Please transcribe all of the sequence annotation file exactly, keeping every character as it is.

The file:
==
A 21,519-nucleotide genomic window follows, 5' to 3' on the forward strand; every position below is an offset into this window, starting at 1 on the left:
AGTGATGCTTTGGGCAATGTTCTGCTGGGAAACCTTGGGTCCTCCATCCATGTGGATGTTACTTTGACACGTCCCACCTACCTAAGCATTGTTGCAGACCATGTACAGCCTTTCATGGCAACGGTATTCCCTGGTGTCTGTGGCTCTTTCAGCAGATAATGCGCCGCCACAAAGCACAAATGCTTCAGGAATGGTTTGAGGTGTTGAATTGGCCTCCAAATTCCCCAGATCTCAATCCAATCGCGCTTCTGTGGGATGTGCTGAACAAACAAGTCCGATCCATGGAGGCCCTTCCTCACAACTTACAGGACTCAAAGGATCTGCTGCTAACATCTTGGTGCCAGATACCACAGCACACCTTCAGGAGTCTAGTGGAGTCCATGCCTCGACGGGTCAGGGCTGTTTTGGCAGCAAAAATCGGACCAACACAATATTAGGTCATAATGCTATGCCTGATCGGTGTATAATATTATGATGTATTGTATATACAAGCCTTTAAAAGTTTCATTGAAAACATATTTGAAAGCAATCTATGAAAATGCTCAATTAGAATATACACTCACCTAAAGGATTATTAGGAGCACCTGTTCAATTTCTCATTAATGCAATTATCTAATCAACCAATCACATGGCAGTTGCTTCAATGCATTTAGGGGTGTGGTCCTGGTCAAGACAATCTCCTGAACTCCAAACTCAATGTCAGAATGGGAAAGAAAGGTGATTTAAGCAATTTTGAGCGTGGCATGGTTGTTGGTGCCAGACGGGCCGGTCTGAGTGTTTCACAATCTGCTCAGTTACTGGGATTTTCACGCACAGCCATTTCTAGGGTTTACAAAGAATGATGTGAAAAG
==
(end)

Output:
A 21,519-nucleotide genomic window follows, 5' to 3' on the forward strand; every position below is an offset into this window, starting at 1 on the left:
AGTGATGCTTTGGGCAATGTTCTGCTGGGAAACCTTGGGTCCTCCATCCATGTGGATGTTACTTTGACACGTCCCACCTACCTAAGCATTGTTGCAGACCATGTACAGCCTTTCATGGCAACGGTATTCCCTGGTGTCTGTGGCTCTTTCAGCAGATAATGCGCCGCCACAAAGCACAAATGCTTCAGGAATGGTTTGAGGTGTTGAATTGGCCTCCAAATTCCCCAGATCTCAATCCAATCGCGCTTCTGTGGGATGTGCTGAACAAACAAGTCCGATCCATGGAGGCCCTTCCTCACAACTTACAGGACTCAAAGGATCTGCTGCTAACATCTTGGTGCCAGATACCACAGCACACCTTCAGGAGTCTAGTGGAGTCCATGCCTCGACGGGTCAGGGCTGTTTTGGCAGCAAAAATCGGACCAACACAATATTAGGTCATAATGCTATGCCTGATCGGTGTATAATATTATGATGTATTGTATATACAAGCCTTTAAAAGTTTCATTGAAAACATATTTGAAAGCAATCTATGAAAATGCTCAATTAGAATATACACTCACCTAAAGGATTATTAGGAGCACCTGTTCAATTTCTCATTAATGCAATTATCTAATCAACCAATCACATGGCAGTTGCTTCAATGCATTTAGGGGTGTGGTCCTGGTCAAGACAATCTCCTGAACTCCAAACTCAATGTCAGAATGGGAAAGAAAGGTGATTTAAGCAATTTTGAGCGTGGCATGGTTGTTGGTGCCAGACGGGCCGGTCTGAGTGTTTCACAATCTGCTCAGTTACTGGGATTTTCACGCACAGCCATTTCTAGGGTTTACAAAGAATGATGTGAAAAG